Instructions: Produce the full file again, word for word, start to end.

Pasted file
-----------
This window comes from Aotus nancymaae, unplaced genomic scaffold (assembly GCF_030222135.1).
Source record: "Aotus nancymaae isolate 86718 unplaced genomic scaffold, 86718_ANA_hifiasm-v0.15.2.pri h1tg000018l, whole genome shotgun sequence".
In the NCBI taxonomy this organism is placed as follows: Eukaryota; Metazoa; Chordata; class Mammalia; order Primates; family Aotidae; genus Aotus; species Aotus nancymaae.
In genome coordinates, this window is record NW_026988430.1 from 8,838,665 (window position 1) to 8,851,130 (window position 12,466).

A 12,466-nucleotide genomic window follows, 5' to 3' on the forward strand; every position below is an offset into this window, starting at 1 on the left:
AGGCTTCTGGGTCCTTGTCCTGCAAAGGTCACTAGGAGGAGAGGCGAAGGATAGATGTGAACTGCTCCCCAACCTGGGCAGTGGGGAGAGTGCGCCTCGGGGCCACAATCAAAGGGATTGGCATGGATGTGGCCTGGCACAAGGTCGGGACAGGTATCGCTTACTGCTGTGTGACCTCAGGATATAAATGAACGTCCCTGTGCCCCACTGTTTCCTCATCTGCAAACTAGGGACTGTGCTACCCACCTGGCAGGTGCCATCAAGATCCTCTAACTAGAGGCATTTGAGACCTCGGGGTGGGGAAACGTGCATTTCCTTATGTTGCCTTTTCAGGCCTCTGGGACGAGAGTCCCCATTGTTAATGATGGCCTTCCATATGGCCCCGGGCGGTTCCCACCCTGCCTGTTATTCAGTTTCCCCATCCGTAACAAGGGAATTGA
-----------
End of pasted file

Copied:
This window comes from Aotus nancymaae, unplaced genomic scaffold (assembly GCF_030222135.1).
Source record: "Aotus nancymaae isolate 86718 unplaced genomic scaffold, 86718_ANA_hifiasm-v0.15.2.pri h1tg000018l, whole genome shotgun sequence".
In the NCBI taxonomy this organism is placed as follows: Eukaryota; Metazoa; Chordata; class Mammalia; order Primates; family Aotidae; genus Aotus; species Aotus nancymaae.
In genome coordinates, this window is record NW_026988430.1 from 8,838,665 (window position 1) to 8,851,130 (window position 12,466).

A 12,466-nucleotide genomic window follows, 5' to 3' on the forward strand; every position below is an offset into this window, starting at 1 on the left:
AGGCTTCTGGGTCCTTGTCCTGCAAAGGTCACTAGGAGGAGAGGCGAAGGATAGATGTGAACTGCTCCCCAACCTGGGCAGTGGGGAGAGTGCGCCTCGGGGCCACAATCAAAGGGATTGGCATGGATGTGGCCTGGCACAAGGTCGGGACAGGTATCGCTTACTGCTGTGTGACCTCAGGATATAAATGAACGTCCCTGTGCCCCACTGTTTCCTCATCTGCAAACTAGGGACTGTGCTACCCACCTGGCAGGTGCCATCAAGATCCTCTAACTAGAGGCATTTGAGACCTCGGGGTGGGGAAACGTGCATTTCCTTATGTTGCCTTTTCAGGCCTCTGGGACGAGAGTCCCCATTGTTAATGATGGCCTTCCATATGGCCCCGGGCGGTTCCCACCCTGCCTGTTATTCAGTTTCCCCATCCGTAACAAGGGAATTGA